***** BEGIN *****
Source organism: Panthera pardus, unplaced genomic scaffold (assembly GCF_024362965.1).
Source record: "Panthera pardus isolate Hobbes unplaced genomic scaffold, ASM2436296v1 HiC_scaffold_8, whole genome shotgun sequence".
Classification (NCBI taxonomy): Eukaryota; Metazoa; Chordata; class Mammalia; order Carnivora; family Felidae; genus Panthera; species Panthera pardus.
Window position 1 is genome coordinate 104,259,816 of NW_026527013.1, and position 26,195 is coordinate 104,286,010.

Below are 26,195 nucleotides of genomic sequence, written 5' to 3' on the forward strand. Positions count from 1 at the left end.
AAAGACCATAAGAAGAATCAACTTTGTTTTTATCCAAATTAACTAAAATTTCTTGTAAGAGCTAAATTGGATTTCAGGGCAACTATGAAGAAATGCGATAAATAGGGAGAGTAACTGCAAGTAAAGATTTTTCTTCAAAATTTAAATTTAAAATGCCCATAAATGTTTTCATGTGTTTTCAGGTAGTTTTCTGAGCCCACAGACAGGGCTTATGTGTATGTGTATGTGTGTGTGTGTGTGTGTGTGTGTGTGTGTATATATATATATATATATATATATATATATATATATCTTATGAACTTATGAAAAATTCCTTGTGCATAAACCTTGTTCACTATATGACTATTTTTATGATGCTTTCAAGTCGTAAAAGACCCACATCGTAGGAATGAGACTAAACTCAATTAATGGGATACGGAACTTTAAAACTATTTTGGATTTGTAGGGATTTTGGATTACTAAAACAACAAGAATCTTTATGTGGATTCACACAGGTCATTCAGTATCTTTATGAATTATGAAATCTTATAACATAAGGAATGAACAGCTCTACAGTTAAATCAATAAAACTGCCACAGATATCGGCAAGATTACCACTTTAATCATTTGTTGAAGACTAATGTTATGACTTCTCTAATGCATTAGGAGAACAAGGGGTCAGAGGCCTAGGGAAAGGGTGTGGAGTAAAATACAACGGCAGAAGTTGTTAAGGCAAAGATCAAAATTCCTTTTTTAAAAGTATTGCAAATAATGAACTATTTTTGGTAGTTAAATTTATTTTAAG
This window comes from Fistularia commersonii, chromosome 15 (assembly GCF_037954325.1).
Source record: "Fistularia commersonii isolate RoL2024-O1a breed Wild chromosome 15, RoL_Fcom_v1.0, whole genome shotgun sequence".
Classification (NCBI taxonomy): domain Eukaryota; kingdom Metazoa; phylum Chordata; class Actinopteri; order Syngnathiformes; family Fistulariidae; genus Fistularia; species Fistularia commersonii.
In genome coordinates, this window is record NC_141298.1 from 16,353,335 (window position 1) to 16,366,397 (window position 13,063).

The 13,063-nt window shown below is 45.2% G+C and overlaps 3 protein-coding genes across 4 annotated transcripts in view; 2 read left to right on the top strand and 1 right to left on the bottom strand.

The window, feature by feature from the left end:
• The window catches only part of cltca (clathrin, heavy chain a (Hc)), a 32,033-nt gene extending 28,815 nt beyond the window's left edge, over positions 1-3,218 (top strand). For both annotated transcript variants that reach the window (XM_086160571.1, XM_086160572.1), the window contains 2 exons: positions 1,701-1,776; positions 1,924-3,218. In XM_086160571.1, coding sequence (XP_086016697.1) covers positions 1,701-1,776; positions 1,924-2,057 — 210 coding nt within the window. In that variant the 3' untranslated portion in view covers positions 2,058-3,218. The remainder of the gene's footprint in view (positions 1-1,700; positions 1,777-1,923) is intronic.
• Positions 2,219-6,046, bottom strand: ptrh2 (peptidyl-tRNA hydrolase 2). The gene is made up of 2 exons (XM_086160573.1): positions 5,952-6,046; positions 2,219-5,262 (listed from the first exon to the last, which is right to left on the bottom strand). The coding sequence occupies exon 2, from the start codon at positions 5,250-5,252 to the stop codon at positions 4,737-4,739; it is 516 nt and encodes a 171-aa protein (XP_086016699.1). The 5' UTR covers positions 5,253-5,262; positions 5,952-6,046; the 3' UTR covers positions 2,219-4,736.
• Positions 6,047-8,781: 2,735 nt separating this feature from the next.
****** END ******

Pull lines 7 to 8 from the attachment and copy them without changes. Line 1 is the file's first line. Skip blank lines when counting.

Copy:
This window comes from Fistularia commersonii, chromosome 15 (assembly GCF_037954325.1).
Source record: "Fistularia commersonii isolate RoL2024-O1a breed Wild chromosome 15, RoL_Fcom_v1.0, whole genome shotgun sequence".